February 1, 2012 in Finance
Yesterday, I introduced the concept of living within the gift. I said it is the basis for the new economy. If you missed that article, you need to read it to help you understand this one.
This concept begs the question, “If everything is a gift, how do I get paid?”
A close corollary to this is, “If everything is a gift, how do I know what to charge or even if I should charge for my products and services?”
Here is how I worked through these questions.
When I started my accounting practice, I wanted to charge what customers thought was fair. In fact, I initially requested payment that way.
This caused no small amount of confusion as each client said, “I don’t know what is fair.”
After muddling through a couple of months of this dance, I settled on an hourly rate for some projects and set prices for certain services. Some clients complained because the price was too high. Others said I wasn’t charging enough. I gave discounts to the complainers while raising my prices to market conditions.
I didn’t feel great about my pricing. I just saw it as a “necessary evil”
About ten years after I started my accounting business, I worked for a couple of years in the gourmet food manufacturing business. I learned a lot about product markup there.
I discovered the retail markup in that industry was ten times the cost of manufacturing. This allowed room for a wholesale price and included a percentage for paying distributors.
Ten times may seem like a lot. However, if the retail price of an item is three dollars, the gourmet food store wanted to purchase it for $1.50 and the distributor wanted to buy that product for seventy-five cents. If the cost to make the product was thirty cents, the manufacture only received forty-five cents, a 1.5 times markup. A gourmet food manufacturer had to move a lot of product to pay for the building and infrastructure to stay in business.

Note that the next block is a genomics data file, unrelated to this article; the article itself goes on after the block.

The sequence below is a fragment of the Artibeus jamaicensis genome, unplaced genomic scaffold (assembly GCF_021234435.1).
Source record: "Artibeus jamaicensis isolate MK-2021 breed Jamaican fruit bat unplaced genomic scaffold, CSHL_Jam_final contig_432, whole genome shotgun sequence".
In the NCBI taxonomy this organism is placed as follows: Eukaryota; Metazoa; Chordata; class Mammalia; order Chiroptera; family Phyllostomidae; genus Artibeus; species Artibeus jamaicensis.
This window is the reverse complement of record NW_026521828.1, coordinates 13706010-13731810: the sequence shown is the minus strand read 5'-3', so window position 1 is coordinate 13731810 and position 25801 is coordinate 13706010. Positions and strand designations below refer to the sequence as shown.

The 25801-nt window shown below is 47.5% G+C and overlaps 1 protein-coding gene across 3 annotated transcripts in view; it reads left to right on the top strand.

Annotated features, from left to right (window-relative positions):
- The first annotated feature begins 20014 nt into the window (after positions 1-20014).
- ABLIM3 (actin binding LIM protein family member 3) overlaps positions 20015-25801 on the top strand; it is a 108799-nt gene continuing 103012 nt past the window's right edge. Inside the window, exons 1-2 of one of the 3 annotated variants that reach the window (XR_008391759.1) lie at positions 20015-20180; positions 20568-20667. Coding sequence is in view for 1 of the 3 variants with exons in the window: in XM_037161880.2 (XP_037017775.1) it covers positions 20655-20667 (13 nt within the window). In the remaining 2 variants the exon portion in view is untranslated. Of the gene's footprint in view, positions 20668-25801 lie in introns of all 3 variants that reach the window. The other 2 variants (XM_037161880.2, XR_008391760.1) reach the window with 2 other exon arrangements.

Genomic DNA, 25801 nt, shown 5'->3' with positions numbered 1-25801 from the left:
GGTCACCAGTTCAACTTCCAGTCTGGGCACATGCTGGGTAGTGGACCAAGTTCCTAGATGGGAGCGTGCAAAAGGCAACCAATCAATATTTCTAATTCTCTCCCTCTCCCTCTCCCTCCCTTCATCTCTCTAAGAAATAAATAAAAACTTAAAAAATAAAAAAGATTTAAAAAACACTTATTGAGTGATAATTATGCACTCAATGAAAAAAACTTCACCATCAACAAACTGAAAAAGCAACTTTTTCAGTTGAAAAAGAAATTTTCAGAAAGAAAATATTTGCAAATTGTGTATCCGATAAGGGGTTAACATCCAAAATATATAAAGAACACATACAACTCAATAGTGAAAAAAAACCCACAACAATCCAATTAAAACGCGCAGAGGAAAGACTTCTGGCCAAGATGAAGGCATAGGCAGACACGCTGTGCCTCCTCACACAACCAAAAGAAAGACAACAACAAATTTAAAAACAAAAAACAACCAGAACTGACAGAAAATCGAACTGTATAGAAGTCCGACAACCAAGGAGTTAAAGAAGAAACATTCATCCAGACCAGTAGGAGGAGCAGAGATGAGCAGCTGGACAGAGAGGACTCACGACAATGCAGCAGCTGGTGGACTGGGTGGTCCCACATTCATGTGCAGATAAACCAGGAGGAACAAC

That experience helped me in establishing my pricing. I’ve found a system that works for me and my clients. Today, when I do business consulting, I always tell my clients to charge the most they can charge. High prices can occasionally be discounted. Low prices close business doors.
Of course, that doesn’t mean everyone is comfortable charging the highest price possible.
When clients discuss this issue with me, confusion reigns. No price seems “right.” This is especially true when someone is giving a spiritual gift such as healing or consulting.
In fact, old-school Native American medicine men aren’t allowed to receive anything but sustenance for their services, usually in the form of grains or livestock.
I believe the concept of living within the gift clarifies pricing for business.
I like to get paid for providing services. There is a sense of satisfaction that comes from knowing I did a good job for the client and receiving a financial reward.
However, I love it when a client expresses gratitude for my services. I love it when that client writes the check without complaint. I love it even more when he or she tells me how they got great value for the money paid.
Notice, I like compensation. I love gratitude.
This paradigm shift requires each person, the businessperson (the giver) and the customer (the receiver), to move to a place of gratitude.
As the giver, I’m grateful for the gift I have to give. I realize no amount of compensation is adequate. Therefore, if I must set a price, it must be high.
As the receiver, I’m grateful because I received the gift. I respond by giving to the giver’s livelihood so the giver may continue to give to others. In other words, “I pay it forward.”
In fact, this is exactly what is happening in a small town South Carolina coffee shop where it has become increasing difficult for customers to pay for their own cup of coffee. People just keep paying it forward.
This paradigm shift to gratitude is already in our consciousness. We just need to learn how to use it.
I’ll tell you how I intend to use it in tomorrow’s article.